If I were to to eat dinner in a single restaurant twice a week for the rest of my days, it would be Seasons 52 Fresh Grill.
Owned by the Darden restaurant company, this chain arrived in Sarasota with the recent opening of the Mall at University Town Center. I first dined at a Seasons 52 when the company market-tested the format in the Orlando area in 2003, and I’ve been eating at Seasons 52 whenever I could since then. It’s comfortably sophisticated, has a great wine list, and a menu designed for the way sensible foodies want to eat today. I can find out how many calories a dish contains, and I can depend upon fresh presentations that focus on layered flavors and authentic seasonal ingredients.
Seasons 52 is not interested in tempting you with mounds of uninspired pasta or cheesy-French fries or huge chunks of white bread. Instead, expect an assortment of flatbreads as an appetizer offering. My favorite is artichoke and Laura Chenel goat cheese with leaf spinach, balsamic onions and roasted peppers ($9.95). The steak and blue cheese flatbread is by far the heartiest, and men gravitate to it almost every time.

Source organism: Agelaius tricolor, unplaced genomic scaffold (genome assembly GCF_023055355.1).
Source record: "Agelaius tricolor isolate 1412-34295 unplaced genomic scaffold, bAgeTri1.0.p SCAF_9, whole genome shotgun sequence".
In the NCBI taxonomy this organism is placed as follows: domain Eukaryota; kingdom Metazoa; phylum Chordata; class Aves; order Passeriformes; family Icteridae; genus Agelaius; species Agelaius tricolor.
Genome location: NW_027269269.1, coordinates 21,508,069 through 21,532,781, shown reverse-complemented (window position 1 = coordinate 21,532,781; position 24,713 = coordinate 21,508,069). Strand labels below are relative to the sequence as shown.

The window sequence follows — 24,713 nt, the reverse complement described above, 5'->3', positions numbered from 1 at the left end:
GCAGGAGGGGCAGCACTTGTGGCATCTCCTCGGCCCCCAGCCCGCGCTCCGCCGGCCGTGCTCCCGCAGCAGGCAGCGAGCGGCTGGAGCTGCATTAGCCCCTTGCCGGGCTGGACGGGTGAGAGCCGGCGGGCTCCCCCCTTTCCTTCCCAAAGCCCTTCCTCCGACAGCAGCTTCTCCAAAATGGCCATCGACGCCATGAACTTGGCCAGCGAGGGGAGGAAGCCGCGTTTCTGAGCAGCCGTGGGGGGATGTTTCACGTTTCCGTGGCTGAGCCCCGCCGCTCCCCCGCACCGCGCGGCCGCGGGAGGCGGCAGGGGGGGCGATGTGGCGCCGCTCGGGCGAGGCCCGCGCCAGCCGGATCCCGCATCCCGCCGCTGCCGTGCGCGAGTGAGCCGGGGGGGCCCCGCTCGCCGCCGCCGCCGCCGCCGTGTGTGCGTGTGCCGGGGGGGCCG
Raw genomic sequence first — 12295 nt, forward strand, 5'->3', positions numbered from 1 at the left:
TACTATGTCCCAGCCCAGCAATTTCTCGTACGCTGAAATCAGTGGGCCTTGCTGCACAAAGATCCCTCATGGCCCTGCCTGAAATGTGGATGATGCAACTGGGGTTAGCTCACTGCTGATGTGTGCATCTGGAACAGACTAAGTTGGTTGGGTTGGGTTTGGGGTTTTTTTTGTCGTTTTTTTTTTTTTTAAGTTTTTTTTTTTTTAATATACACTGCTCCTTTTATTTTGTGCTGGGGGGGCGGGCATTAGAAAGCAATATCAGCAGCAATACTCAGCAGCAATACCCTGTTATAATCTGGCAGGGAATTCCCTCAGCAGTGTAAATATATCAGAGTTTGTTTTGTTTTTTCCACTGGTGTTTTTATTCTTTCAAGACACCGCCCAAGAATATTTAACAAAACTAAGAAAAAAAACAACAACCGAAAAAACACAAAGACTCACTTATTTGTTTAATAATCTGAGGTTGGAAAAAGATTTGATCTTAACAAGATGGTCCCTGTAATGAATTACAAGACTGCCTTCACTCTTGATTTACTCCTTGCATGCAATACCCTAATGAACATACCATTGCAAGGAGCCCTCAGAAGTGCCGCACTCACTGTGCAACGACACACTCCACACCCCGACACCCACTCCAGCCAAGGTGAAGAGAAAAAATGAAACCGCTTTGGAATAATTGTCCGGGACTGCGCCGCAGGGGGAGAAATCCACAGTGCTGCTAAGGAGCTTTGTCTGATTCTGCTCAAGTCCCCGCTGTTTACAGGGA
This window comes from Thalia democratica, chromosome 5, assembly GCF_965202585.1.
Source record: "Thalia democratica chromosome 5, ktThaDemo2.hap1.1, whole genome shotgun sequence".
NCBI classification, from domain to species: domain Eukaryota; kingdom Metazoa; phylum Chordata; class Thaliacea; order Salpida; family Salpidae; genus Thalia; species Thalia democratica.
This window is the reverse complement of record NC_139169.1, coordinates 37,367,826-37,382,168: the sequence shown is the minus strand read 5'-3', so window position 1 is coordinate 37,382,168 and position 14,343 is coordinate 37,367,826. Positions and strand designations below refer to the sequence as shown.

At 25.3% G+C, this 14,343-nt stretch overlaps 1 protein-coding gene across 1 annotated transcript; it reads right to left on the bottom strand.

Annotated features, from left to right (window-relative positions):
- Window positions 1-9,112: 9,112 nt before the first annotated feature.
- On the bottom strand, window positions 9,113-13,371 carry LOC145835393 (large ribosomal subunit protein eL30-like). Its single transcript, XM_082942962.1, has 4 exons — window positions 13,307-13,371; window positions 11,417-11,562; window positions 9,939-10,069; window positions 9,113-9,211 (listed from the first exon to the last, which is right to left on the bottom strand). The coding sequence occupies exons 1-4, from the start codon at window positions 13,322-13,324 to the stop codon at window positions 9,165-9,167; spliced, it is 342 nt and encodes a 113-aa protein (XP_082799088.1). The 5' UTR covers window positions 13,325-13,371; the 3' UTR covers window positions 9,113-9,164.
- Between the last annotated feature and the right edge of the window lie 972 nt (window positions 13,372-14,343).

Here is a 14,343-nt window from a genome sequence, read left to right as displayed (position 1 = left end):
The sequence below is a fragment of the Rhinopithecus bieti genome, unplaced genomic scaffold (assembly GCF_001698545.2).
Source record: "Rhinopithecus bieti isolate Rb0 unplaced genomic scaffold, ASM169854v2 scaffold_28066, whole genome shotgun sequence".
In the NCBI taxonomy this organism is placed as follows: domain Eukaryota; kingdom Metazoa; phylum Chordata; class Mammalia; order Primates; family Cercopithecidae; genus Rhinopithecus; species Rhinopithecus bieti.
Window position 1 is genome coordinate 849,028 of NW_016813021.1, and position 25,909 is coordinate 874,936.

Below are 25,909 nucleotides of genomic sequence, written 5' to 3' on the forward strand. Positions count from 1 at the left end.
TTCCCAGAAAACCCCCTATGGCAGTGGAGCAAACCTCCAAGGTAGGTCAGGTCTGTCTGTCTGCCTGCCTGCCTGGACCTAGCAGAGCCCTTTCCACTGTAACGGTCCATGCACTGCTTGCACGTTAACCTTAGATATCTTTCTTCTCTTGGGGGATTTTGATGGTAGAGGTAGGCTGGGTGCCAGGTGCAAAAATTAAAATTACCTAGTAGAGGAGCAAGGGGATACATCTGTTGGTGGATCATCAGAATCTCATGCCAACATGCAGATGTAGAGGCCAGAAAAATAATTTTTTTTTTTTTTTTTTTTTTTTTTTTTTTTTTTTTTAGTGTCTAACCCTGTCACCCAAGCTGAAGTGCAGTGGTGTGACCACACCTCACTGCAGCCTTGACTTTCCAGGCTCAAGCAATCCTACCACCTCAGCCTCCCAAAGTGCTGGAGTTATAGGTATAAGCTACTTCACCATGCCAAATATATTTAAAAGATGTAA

In the starters section, don’t pass over the warm olives. Served in a hot ramekin, they’re a revelation, with a variety of green and black olives that have been seasoned and oiled.
You can compose an entire meal of starters and salads (which I often do), such as lump crab with roasted shrimp and spinach-stuffed mushrooms under Parmesan panko crust ($9.50) or ahi tuna tartare layered with wasabi avocado mousse and tropical salsa ($12.75). There’s a lot going on in the BBQ chicken presentation, including baby spinach, romaine, sweet corn, roasted red peppers, pumpkin seeds and crumbled blue cheese ($12.95). And there’s always a seasonal vegetarian tasting platter that averages about $15.
Another option is to go for an entrée, such as caramelized grilled sea scallops paired with butternut squash risotto, broccolini and lemon butter ($22.50). I loved every mouthful of this dish. The scallops and risotto had a pleasant smoothness and silky texture that contrasted with the snap of the crisp broccolini. The oak-grilled filet mignon is presented with mushrooms, roasted tomato, broccolini, mashed potatoes and red wine sauce ($26.95). Or try the wood-roasted pork tenderloin with polenta, broccolini and caramelized cipollini ($17.75). Here’s the happy kicker: Every item on the menu is under 475 calories. So if you’re counting, you can keep track while sacrificing absolutely nothing to flavorful satisfaction. The restaurant serves lunch and dinner, and has two private event rooms.